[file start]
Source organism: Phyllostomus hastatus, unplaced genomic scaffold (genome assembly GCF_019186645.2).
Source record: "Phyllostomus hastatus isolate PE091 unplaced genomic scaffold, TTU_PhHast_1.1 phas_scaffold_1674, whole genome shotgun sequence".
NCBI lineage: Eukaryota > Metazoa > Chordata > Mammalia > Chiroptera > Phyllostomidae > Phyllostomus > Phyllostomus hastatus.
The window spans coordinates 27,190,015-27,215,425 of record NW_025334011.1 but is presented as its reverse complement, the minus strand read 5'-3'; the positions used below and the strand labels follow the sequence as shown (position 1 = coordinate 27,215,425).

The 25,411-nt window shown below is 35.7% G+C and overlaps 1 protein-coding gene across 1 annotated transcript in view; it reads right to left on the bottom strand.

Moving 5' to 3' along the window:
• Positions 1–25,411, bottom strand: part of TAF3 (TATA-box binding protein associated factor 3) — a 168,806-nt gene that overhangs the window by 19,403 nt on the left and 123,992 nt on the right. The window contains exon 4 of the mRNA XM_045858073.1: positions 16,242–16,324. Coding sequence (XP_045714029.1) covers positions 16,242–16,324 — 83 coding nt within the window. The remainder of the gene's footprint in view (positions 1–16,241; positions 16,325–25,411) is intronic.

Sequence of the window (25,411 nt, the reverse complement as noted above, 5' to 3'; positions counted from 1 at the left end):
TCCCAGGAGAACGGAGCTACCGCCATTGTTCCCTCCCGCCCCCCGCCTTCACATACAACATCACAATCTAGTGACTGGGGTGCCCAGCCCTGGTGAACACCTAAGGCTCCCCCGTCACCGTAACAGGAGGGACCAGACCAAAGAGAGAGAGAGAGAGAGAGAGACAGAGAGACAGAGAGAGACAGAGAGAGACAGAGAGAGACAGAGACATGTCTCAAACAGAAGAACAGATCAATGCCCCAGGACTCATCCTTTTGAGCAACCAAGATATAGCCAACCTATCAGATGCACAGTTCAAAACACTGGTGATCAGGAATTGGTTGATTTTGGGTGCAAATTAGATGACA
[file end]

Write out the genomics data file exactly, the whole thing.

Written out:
Source organism: Phyllostomus hastatus, unplaced genomic scaffold (genome assembly GCF_019186645.2).
Source record: "Phyllostomus hastatus isolate PE091 unplaced genomic scaffold, TTU_PhHast_1.1 phas_scaffold_1674, whole genome shotgun sequence".
NCBI lineage: Eukaryota > Metazoa > Chordata > Mammalia > Chiroptera > Phyllostomidae > Phyllostomus > Phyllostomus hastatus.
The window spans coordinates 27,190,015-27,215,425 of record NW_025334011.1 but is presented as its reverse complement, the minus strand read 5'-3'; the positions used below and the strand labels follow the sequence as shown (position 1 = coordinate 27,215,425).

The 25,411-nt window shown below is 35.7% G+C and overlaps 1 protein-coding gene across 1 annotated transcript in view; it reads right to left on the bottom strand.

Moving 5' to 3' along the window:
• Positions 1–25,411, bottom strand: part of TAF3 (TATA-box binding protein associated factor 3) — a 168,806-nt gene that overhangs the window by 19,403 nt on the left and 123,992 nt on the right. The window contains exon 4 of the mRNA XM_045858073.1: positions 16,242–16,324. Coding sequence (XP_045714029.1) covers positions 16,242–16,324 — 83 coding nt within the window. The remainder of the gene's footprint in view (positions 1–16,241; positions 16,325–25,411) is intronic.

Sequence of the window (25,411 nt, the reverse complement as noted above, 5' to 3'; positions counted from 1 at the left end):
TCCCAGGAGAACGGAGCTACCGCCATTGTTCCCTCCCGCCCCCCGCCTTCACATACAACATCACAATCTAGTGACTGGGGTGCCCAGCCCTGGTGAACACCTAAGGCTCCCCCGTCACCGTAACAGGAGGGACCAGACCAAAGAGAGAGAGAGAGAGAGAGAGACAGAGAGACAGAGAGAGACAGAGAGAGACAGAGAGAGACAGAGACATGTCTCAAACAGAAGAACAGATCAATGCCCCAGGACTCATCCTTTTGAGCAACCAAGATATAGCCAACCTATCAGATGCACAGTTCAAAACACTGGTGATCAGGAATTGGTTGATTTTGGGTGCAAATTAGATGACA